Sunday, July 3, 2022

At #SCOTUS, Headlong Rush to Change the Law

           Supreme Court Justice Stephen G. Breyer was unaccustomedly emotional sixteen years ago as Chief Justice John G. Roberts Jr. led a newly polarized Court in limiting the ability of local school districts to engineer a measure of racial balance in public schools. Roberts wrote and led five Republican-appointed justices in holding in Parents Involved in Community Schools v. Seattle School District No. 1 (Dec. 4,  2006) that school districts cannot assign pupils to individual schools on the basis of race even to serve the compelling interest in racial diversity in individual schools.

            Those of us in the courtroom that day recall Breyer’s recounting that he had written a seventy-seven-page dissenting opinion in the case, the longest ever in his career. He summarized the opinion by speaking animatedly from the bench for more than twenty minutes, as Linda Greenhouse noted in her next-day coverage in The New York Times. “Justice Breyer made his points to a courtroom audience that had never seen the coolly analytical justice express himself with such emotion,” Greenhouse wrote.

            From the bench, Breyer included an ominous note not found in the written opinion itself. “It is not often in the law that so few have so quickly changed so much,” he remarked. Breyer had no opportunity in the 2021 term to sound a similar warning from the bench, since the justices bowed to social-distancing guidelines throughout the term by issuing decisions without ever taking the bench.

            It fell instead to headline writers and outside observers to make the point about the Court’s radically momentous 2021 term, with more than a dozen politically divided decisions that have radically reshaped American law. “High court upheaval is swift and sweeping,” the Washington Post declared in the headline atop Robert Barnes’s masterful wrap-up.

            Barnes was equally dramatic in his lead paragraph. “The avalanche of change achieved by the Supreme Court’s conservative majority this term spans the breadth of American life,” Barnes wrote. Later in his article, Barnes included an apt quote from Gregory Garre, a former acting solicitor general and frequent advocate before the Court. “Going into the term,” Garre remarked to Barnes, “the biggest question was not so much in what direction the court was headed, but how quickly it was traveling.”

            The New York Times showed with statistical evidence that the 2021 term was the Court’s most conservative since 1931. The Times’ Adam Liptak made the same point in his lead paragraph. “The Supreme Court moved relentlessly to the right in its first full term with a six-justice conservative majority,” Liptak wrote, “issuing far-reaching decisions that will transform American life.”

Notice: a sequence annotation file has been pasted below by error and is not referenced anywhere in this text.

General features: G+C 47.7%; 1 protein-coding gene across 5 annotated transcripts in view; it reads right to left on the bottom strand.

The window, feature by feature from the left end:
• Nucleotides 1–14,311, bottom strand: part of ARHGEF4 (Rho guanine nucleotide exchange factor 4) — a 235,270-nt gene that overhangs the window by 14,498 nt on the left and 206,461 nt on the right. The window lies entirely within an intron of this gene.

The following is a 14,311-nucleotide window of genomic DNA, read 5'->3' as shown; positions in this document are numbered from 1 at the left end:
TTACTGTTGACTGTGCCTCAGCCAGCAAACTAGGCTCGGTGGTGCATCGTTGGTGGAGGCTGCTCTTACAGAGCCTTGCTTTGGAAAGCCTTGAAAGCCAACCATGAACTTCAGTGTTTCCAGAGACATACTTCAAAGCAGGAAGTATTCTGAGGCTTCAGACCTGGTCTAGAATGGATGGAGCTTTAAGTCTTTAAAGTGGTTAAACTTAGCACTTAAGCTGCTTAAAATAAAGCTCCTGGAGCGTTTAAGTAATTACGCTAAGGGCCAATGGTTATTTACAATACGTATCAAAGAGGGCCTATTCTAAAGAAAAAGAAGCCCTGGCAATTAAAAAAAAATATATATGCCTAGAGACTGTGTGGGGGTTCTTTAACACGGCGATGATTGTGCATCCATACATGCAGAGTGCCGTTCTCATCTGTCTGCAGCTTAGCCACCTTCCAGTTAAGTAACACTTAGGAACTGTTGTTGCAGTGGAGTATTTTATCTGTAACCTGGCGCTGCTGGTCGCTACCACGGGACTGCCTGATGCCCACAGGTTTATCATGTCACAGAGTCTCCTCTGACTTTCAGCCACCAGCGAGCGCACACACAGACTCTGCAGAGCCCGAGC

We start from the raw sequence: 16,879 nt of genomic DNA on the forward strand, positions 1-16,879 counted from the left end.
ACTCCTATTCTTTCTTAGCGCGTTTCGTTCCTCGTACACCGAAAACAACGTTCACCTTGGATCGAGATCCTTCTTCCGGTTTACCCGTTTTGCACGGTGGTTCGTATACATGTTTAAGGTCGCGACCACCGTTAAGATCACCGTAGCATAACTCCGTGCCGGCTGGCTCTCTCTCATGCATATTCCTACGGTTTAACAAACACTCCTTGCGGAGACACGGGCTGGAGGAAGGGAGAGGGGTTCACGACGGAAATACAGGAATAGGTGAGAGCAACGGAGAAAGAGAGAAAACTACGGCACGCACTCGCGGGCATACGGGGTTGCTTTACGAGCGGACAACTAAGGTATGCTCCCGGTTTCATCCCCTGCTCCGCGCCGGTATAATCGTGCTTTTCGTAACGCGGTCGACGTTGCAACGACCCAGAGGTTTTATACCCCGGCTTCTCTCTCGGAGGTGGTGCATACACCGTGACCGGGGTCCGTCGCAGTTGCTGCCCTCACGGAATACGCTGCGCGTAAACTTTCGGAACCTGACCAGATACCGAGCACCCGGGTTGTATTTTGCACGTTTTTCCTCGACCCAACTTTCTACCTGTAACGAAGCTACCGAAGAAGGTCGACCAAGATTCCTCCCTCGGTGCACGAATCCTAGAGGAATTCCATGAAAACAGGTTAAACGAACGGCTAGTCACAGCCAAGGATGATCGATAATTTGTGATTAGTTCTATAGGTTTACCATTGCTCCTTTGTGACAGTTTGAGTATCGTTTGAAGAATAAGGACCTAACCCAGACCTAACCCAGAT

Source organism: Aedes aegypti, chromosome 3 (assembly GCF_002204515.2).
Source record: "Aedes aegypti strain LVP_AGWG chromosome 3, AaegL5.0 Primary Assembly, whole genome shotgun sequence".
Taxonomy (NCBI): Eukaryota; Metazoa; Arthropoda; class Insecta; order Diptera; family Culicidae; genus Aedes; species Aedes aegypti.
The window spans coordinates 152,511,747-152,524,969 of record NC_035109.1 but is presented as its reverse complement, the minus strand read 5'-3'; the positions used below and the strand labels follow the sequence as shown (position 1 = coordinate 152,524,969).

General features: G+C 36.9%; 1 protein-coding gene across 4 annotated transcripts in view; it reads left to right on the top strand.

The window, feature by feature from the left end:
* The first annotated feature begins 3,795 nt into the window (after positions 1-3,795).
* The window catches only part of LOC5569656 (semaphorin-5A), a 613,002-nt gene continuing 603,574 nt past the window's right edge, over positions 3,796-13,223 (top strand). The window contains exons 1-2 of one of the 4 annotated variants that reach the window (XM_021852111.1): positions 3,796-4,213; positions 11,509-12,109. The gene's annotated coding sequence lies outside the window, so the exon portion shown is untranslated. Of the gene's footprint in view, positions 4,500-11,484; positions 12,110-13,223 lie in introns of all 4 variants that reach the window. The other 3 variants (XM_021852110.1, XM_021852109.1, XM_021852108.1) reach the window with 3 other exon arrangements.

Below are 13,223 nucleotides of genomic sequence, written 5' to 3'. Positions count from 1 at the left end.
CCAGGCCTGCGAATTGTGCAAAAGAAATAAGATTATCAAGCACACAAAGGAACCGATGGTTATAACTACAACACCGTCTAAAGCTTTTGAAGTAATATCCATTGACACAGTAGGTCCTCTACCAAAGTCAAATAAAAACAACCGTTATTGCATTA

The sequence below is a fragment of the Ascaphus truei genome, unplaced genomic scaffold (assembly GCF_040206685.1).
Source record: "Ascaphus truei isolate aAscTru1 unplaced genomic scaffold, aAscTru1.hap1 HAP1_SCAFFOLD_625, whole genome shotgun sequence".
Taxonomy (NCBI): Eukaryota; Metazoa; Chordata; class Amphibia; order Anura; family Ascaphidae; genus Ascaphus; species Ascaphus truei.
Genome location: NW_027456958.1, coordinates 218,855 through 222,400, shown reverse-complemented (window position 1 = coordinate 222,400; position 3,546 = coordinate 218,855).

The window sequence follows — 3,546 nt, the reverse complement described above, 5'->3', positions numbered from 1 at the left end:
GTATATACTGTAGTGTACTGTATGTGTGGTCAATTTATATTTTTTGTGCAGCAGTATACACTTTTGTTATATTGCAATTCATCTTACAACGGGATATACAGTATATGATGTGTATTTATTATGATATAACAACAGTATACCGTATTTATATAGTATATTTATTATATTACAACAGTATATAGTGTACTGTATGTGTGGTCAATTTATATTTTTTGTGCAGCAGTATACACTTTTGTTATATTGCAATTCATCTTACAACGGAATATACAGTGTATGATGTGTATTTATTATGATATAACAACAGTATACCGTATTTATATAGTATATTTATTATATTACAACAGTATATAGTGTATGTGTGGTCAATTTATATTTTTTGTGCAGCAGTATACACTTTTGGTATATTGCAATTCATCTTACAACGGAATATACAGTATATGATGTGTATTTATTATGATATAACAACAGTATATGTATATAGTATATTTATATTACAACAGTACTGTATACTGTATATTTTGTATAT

Breyer might have said as much had the justices been on the bench on June 24, the day that the Court issued its precedent-smashing decision to overrule the landmark 49-year-old abortion rights decision in Roe v. Wade. The aggressive conservative majority created by President Trump’s three justices took control of the decision from Chief Justice Roberts to explicitly overrule Roe v. Wade, just as Trump had promised during his presidential campaign and as he appointed three justices in his single-term presidency.

            In a co-authored dissenting opinion that spanned sixty pages, Breyer recalled his ominous peroration from the Seattle schools case; amen, his liberal colleagues Sonia Sotomayor and Elena Kagan answered. “For all of us, in our time on this Court, that has never been more true than today,” they wrote. “In overruling Roe and Casey,” they added, “this Court betrays its guiding principles.”

            The abortion decision, Dobbs v. Jackson Women’s Health Organization, would be enough to mark the 2021 term as a disaster for the Court’s promise of “Equal Justice Under Law.” Among the other decisions crafted by the six Republican-appointed justices over the dissenting votes of the three Democratic-appointed justices was the ruling in the New York gun permit case, New York State Rifle and Pistol Association v. Bruen, that establishes a presumptive Second Amendment right to carry a weapon outside the home without any need to show an individualized reason for needing to be armed on public streets. The ruling flies in the face of the long historical tradition of local laws limiting the carrying of concealed weapons from colonial time and, indeed, even in the days of the western frontier.

The Court also split 6-3 in a decision, Kennedy v. Bremerton School District, that in effect invites public school teachers to lead religious observances in the classroom under their First Amendment right to free exercise of religion. Admittedly, the high school football coach Joe Kennedy was disciplined not for praying in the classroom, but for praying with the team on the 50-yard-line.

Among other 6-3 decisions with the same lineup, the Court in National Federation of Independent Businesses v. Department of Labor, Occupational Safety and Health Administration threw out an OSHA rule requiring employers to require employees to be vaccinated against covid-19.  In another victory for Republican Party partisans, the Court in Federal Election Commission v. Ted Cruz for Senate threw out an FEC rule limiting a candidate’s use of post-election contributions to pay off the candidate’s personal loan to his or her campaign.

What else? The justices also divided along partisan lines by ruling in Vega v. Tekoh that a suspect has no federal civil rights claim against a police officer who fails to provide Miranda warnings during custodial interrogation. The Court’s ruling in Garland v. Gonzalez established a daunting obstacle for noncitizens detained in immigration custody to seek bond hearings while contesting removal orders.  





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